The Nile monitor is a large member of the monitor lizard found throughout much of Africa.
Nile monitors can grow to about 120 – 220 cm in length, with the largest specimens attaining 244 cm. In an average-sized specimen, the snout-to-vent length will be around 50 cm. They weigh about 6 – 15 kg. They have muscular bodies, strong legs, and powerful jaws. Their teeth are sharp and pointed in juvenile animals and become blunt and peg-like in adults. They also possess sharp claws used for climbing, digging, defense, or tearing at their prey.
Like all monitors, they have forked tongues, with highly developed olfactory properties. The Nile monitor has quite striking, but variable, skin patterns, as they are greyish-brown above with greenish-yellow barring on the tail and large, greenish-yellow rosette-like spots on their backs with a blackish tiny spot in the middle. Their throats and undersides are an ochre-yellow to a creamy-yellow, often with faint barring.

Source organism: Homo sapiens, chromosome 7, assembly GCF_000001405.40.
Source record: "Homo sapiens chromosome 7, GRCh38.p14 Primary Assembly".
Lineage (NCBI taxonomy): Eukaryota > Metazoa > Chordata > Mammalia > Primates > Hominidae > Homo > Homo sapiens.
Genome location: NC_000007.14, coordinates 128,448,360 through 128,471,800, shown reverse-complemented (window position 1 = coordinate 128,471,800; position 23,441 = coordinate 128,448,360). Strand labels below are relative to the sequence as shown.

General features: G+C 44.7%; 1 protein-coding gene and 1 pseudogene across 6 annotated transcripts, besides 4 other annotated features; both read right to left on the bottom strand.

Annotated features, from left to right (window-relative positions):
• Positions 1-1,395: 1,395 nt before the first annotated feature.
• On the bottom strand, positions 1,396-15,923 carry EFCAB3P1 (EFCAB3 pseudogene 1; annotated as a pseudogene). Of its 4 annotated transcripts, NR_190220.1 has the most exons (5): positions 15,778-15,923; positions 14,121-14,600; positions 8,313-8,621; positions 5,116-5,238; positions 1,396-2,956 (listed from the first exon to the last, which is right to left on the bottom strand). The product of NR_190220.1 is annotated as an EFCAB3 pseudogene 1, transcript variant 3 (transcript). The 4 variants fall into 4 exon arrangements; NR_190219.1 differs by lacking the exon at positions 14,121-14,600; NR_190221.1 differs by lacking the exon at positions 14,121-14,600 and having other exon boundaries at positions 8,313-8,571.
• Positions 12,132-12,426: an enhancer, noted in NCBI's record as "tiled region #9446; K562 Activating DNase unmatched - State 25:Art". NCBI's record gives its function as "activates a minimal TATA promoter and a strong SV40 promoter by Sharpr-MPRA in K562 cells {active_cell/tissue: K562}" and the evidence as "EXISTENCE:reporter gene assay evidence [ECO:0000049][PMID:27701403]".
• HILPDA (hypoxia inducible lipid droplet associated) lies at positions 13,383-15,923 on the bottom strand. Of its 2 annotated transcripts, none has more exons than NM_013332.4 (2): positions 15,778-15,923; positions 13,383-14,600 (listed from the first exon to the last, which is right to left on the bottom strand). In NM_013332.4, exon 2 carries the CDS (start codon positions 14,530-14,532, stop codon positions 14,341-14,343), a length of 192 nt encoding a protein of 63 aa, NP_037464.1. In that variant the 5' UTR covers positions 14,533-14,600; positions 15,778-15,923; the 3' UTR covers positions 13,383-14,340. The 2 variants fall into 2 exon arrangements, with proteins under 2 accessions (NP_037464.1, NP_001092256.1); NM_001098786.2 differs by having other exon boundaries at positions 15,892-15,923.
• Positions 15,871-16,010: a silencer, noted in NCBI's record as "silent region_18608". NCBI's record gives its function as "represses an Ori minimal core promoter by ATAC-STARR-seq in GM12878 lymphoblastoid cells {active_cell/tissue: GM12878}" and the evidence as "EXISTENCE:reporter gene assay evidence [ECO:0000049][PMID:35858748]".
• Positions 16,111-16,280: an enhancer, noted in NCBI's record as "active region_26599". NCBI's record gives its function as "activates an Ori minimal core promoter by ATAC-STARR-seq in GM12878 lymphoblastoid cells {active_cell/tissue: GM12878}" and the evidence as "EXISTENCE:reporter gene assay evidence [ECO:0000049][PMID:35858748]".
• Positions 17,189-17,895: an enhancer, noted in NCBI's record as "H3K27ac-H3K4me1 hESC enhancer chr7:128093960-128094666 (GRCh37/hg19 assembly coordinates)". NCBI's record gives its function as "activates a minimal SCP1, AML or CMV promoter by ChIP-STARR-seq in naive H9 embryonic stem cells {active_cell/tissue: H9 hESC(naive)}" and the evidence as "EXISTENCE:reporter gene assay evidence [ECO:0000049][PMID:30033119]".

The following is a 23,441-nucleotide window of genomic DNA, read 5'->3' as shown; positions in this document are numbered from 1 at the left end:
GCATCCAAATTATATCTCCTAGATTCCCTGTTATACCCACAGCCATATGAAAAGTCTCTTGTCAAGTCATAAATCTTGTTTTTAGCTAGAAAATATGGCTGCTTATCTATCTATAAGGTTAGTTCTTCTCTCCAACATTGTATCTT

Their nostrils are placed high on their snouts, indicating these animals are highly aquatic. They are also excellent climbers and quick runners on land. Nile monitors feed on fish, snails, frogs, crocodile eggs and young snakes, birds, small mammals, insects and carrion. They are also the second largest reptile in the Nile river.